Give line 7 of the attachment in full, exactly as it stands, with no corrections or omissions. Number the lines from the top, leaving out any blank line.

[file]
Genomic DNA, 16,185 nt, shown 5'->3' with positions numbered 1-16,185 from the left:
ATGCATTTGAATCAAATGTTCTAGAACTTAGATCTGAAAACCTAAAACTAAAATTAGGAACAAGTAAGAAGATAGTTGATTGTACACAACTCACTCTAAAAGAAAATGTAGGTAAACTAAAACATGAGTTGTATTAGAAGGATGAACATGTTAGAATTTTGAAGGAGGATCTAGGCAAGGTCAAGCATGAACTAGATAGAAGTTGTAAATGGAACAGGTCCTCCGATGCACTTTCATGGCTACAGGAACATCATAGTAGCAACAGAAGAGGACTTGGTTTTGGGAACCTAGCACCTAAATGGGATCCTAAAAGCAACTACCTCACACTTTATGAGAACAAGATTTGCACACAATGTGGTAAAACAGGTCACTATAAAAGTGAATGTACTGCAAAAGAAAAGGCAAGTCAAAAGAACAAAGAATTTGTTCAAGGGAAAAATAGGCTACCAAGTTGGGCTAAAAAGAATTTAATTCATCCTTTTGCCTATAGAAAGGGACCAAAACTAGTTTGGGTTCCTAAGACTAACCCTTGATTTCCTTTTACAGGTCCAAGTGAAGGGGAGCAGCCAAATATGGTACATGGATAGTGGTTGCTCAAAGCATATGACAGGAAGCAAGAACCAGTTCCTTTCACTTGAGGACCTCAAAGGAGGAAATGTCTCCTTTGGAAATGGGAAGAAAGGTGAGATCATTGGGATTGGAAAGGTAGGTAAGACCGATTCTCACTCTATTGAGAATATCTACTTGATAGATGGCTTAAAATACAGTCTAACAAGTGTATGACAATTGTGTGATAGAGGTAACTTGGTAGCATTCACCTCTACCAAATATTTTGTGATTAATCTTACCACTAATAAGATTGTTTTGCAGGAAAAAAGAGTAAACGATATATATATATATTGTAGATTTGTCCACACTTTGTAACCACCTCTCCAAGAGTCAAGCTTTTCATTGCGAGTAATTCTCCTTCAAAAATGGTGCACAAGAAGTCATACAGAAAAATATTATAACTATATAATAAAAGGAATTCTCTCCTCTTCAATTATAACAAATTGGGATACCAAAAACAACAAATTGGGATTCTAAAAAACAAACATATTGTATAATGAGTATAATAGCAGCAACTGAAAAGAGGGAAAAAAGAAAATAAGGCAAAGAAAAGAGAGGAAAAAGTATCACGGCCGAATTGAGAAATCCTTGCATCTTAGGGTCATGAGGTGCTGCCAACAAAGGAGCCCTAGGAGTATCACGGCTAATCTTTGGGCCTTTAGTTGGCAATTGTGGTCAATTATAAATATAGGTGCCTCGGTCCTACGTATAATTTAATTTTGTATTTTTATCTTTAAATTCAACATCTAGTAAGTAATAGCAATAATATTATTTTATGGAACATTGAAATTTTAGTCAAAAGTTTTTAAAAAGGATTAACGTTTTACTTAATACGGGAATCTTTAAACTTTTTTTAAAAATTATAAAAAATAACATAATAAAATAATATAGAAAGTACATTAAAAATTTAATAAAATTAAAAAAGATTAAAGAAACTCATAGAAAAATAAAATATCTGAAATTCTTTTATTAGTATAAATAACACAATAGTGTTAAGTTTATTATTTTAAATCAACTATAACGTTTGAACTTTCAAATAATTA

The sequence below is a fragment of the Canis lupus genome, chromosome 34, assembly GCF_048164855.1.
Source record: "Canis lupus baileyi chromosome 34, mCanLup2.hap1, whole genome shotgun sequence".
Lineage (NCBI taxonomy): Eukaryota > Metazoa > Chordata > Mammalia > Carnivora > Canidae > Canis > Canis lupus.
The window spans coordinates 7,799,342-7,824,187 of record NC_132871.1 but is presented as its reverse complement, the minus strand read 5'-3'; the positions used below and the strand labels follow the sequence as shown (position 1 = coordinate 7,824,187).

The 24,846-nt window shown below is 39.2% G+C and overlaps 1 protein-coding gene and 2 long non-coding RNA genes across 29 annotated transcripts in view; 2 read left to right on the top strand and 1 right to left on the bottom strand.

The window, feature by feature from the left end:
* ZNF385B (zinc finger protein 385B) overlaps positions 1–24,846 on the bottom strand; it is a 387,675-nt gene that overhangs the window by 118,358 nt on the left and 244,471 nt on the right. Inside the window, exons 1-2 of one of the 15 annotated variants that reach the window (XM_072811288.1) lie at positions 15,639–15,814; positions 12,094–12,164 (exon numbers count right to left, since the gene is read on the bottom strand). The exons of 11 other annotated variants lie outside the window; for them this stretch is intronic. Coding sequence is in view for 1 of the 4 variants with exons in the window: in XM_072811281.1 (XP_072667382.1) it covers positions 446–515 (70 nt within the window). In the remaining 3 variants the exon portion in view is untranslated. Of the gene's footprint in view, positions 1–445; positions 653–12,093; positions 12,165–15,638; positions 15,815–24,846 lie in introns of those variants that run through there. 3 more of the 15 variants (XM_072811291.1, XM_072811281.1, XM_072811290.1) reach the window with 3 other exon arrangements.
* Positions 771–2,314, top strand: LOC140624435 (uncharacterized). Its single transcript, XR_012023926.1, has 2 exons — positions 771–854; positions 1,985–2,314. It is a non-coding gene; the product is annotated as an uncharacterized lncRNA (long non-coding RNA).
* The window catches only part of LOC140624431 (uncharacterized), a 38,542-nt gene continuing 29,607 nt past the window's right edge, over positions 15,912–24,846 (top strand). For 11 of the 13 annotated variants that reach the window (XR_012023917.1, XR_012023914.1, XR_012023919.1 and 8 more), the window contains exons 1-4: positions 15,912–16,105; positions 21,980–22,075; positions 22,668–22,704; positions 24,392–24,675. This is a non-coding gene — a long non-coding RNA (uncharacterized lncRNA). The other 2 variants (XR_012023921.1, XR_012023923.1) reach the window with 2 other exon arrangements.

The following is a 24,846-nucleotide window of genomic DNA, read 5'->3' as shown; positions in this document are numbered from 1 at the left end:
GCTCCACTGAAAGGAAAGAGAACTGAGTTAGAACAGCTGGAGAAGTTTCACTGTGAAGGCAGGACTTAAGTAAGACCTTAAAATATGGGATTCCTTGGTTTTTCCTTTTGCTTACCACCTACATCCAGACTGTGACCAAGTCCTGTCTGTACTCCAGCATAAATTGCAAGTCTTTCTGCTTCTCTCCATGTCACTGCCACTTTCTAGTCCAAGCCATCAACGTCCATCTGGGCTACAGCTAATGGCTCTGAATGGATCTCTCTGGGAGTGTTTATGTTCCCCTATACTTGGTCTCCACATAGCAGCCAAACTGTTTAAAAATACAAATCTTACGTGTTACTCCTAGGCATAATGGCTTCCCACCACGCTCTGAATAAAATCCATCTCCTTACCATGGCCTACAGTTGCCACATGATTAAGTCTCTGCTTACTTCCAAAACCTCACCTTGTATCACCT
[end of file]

The 24,846-nt window shown below is 39.2% G+C and overlaps 1 protein-coding gene and 2 long non-coding RNA genes across 29 annotated transcripts in view; 2 read left to right on the top strand and 1 right to left on the bottom strand.